Ahead of the vote, virtually all outside observers expected Corbyn to be vanquished by May, who had called the election hoping to secure a huge majority in the House of Commons to ease the passage of Brexit. In the event, Corbyn’s election campaign electrified young voters and re-energized old Labour supporters who united to stop May winning the election outright.
Although he still lost, it was that unexpected election result that cemented Corbyn’s position at the head of the party and gave his acolytes the chance to rebuild it in his image.
One of the reasons for Corbyn’s popularity was his refusal to listen to his centrist party colleagues who said he must moderate his message. “Jeremy was challenging not only seven years of Tory austerity but also the neo-liberal orthodoxy that had been entrenched since the Reagan-Thatcher era,” said Howell. “As far as we were concerned, it would be from the outset a Labour campaign like no other.”
One other campaign that did provide inspiration was Bernie Sanders’ run for the Democratic nomination—another left-wing outsider taking on his own party. Early on Howell and Milne discussed the language they could borrow from the Vermont senator’s upstart campaign. Main St. vs. Wall St. didn’t pass the language barrier, but the idea of a “rigged” system became a mainstay of the Corbyn campaign.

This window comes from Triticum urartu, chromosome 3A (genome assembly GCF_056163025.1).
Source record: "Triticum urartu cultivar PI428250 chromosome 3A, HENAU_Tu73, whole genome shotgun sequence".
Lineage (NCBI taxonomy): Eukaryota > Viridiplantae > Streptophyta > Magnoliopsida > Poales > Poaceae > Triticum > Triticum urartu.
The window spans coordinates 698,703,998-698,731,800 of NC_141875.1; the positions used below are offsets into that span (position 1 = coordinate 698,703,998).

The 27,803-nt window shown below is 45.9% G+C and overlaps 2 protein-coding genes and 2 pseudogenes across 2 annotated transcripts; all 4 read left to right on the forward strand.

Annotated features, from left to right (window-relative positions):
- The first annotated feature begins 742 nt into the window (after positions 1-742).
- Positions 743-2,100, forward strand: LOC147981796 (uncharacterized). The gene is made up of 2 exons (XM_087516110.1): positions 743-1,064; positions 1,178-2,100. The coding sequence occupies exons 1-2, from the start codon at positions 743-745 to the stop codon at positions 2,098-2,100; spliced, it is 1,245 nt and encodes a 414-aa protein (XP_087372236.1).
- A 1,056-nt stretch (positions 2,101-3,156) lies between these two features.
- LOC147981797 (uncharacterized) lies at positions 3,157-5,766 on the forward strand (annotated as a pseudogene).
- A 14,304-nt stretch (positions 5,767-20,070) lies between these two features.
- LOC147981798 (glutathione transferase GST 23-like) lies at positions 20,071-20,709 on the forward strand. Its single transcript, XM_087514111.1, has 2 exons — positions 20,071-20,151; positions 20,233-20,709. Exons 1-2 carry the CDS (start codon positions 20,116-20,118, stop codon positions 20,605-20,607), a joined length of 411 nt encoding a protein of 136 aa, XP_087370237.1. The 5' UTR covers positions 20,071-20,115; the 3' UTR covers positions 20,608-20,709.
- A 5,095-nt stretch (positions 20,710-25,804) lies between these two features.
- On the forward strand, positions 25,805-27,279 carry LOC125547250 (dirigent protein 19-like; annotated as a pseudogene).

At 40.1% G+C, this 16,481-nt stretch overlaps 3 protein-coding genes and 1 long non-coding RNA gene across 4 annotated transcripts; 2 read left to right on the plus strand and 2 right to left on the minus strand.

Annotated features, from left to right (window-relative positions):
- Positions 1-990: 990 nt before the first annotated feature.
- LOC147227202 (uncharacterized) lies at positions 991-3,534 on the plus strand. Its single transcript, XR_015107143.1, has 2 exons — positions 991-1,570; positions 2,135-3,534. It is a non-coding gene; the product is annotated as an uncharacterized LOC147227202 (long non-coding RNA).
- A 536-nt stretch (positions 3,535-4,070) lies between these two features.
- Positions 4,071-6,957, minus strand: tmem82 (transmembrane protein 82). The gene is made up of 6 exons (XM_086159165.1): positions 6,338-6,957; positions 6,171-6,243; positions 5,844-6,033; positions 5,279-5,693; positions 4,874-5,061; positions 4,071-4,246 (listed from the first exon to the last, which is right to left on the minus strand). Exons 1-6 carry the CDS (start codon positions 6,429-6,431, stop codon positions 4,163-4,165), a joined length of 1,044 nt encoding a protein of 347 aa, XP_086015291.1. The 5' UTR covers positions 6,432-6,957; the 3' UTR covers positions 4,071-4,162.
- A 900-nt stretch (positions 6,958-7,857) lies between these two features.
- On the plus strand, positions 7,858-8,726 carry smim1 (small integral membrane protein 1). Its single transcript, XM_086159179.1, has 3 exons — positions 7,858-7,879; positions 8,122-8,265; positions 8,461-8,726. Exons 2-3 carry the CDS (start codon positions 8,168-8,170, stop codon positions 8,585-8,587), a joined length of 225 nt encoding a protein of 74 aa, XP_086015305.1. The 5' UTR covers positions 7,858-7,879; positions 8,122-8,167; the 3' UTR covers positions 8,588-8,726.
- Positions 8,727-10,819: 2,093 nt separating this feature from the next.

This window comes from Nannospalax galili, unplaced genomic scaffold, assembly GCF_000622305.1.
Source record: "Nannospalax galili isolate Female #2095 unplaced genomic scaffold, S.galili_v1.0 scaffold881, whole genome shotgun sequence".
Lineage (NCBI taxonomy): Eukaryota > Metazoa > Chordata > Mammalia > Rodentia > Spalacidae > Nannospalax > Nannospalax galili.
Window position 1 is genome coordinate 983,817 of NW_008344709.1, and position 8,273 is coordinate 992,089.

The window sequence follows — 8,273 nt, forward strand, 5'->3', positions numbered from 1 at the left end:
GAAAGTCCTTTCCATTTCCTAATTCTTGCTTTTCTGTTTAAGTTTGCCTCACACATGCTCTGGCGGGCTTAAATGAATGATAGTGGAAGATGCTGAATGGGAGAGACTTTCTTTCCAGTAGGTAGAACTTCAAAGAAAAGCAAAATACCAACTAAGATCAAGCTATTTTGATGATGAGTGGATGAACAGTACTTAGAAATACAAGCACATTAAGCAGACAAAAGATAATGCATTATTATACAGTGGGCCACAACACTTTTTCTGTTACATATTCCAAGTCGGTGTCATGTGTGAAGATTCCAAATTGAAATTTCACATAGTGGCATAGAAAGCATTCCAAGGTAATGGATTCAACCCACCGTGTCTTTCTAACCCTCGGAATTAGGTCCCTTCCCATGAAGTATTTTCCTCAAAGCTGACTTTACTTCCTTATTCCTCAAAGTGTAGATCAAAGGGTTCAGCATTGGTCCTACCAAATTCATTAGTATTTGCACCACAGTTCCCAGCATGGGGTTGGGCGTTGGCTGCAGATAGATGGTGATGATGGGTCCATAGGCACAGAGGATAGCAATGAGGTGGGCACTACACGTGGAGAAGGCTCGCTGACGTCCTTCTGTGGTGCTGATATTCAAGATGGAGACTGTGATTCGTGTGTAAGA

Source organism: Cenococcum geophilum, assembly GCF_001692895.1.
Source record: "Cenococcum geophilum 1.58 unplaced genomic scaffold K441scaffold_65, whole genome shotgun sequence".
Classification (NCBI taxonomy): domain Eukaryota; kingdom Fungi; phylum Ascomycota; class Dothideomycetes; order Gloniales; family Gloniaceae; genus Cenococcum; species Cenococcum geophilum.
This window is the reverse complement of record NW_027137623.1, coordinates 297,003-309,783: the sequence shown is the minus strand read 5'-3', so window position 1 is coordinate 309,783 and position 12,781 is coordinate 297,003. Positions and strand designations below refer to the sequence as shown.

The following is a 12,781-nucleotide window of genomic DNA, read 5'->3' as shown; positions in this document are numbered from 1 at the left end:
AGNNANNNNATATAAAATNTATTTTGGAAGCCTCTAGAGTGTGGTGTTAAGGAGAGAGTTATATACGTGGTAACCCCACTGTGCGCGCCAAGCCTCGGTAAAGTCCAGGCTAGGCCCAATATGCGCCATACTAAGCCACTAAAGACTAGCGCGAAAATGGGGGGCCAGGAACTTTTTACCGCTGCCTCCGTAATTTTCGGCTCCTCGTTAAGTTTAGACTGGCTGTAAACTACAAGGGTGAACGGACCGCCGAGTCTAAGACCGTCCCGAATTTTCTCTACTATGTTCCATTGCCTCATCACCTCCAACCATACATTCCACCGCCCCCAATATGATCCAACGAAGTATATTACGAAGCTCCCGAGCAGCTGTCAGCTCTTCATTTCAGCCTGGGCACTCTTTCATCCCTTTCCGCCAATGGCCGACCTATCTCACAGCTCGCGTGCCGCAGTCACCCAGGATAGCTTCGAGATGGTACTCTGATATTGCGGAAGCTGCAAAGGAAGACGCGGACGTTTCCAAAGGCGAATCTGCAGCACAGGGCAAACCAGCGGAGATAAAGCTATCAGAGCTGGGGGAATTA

The focus on rallies was another idea that was adopted. Labour under Tony Blair and Gordon Brown was very sceptical of rallies, usually opting for contained events with hand-picked crowds.
“We wanted to do big rallies of the Sanders type. They had an impact beyond the people who attended because they would be seen to be creating a buzz, and they would have a very visual impact on social media and online,” said Howell.
Having torn up the Blairite campaign book and published a radical party platform, Corbyn’s team had led Labour to the party’s biggest jump in vote share between elections since 1945. They had proof that their strategy could generate some success—now they reasoned that they would have done even better if the centrist Labour MPs hadn’t been talking Corbyn down or constantly trying to replace him.
“For Labour, there can be no going back,” concludes Howell in his book. He told The Daily Beast that he thought the party would be more united by the next election. As well as trigger ballots to primary centrist MPs, he raised the prospect of Labour’s National Executive Committee, with its newly installed pro-Corbyn majority, being able to expel MPs for bringing the party into disrepute if they continue to attack the leadership.
He hopes other veterans of the bygone era will give up the fight. “You would hope some of them would bow out gracefully, let’s put it that way,” Howell said.
If MP Ian Austin, a veteran of the Blair-Brown administrations, is anything to go by, that may be a forlorn hope. Asked if he was willing to heed Howell’s advice, he said: “You can quote me saying; ‘I’ve got no interest in anything this man has ever said.’”